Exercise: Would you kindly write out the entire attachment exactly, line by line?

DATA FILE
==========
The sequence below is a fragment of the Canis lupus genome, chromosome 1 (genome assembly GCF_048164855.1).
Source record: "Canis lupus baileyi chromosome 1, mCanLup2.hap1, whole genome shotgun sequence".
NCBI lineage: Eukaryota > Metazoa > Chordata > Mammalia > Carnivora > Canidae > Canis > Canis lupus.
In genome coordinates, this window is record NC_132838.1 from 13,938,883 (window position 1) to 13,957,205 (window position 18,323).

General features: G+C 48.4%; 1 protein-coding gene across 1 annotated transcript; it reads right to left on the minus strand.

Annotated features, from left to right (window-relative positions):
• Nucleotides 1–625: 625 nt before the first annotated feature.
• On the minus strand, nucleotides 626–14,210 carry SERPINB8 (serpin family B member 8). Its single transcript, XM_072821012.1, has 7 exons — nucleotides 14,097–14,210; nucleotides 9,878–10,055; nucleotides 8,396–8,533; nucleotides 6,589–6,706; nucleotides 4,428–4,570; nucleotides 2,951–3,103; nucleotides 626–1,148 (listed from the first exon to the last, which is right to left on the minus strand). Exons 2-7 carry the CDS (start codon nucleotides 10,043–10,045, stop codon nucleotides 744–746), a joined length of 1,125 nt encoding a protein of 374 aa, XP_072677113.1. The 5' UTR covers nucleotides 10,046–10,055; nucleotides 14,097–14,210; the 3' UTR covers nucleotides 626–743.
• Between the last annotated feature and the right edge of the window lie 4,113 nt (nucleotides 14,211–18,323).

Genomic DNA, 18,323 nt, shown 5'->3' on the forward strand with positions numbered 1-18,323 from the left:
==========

The sequence below is a fragment of the Canis lupus genome, chromosome 1 (genome assembly GCF_048164855.1).
Source record: "Canis lupus baileyi chromosome 1, mCanLup2.hap1, whole genome shotgun sequence".
NCBI lineage: Eukaryota > Metazoa > Chordata > Mammalia > Carnivora > Canidae > Canis > Canis lupus.
In genome coordinates, this window is record NC_132838.1 from 13,938,883 (window position 1) to 13,957,205 (window position 18,323).

General features: G+C 48.4%; 1 protein-coding gene across 1 annotated transcript; it reads right to left on the minus strand.

Annotated features, from left to right (window-relative positions):
• Nucleotides 1–625: 625 nt before the first annotated feature.
• On the minus strand, nucleotides 626–14,210 carry SERPINB8 (serpin family B member 8). Its single transcript, XM_072821012.1, has 7 exons — nucleotides 14,097–14,210; nucleotides 9,878–10,055; nucleotides 8,396–8,533; nucleotides 6,589–6,706; nucleotides 4,428–4,570; nucleotides 2,951–3,103; nucleotides 626–1,148 (listed from the first exon to the last, which is right to left on the minus strand). Exons 2-7 carry the CDS (start codon nucleotides 10,043–10,045, stop codon nucleotides 744–746), a joined length of 1,125 nt encoding a protein of 374 aa, XP_072677113.1. The 5' UTR covers nucleotides 10,046–10,055; nucleotides 14,097–14,210; the 3' UTR covers nucleotides 626–743.
• Between the last annotated feature and the right edge of the window lie 4,113 nt (nucleotides 14,211–18,323).

Genomic DNA, 18,323 nt, shown 5'->3' on the forward strand with positions numbered 1-18,323 from the left: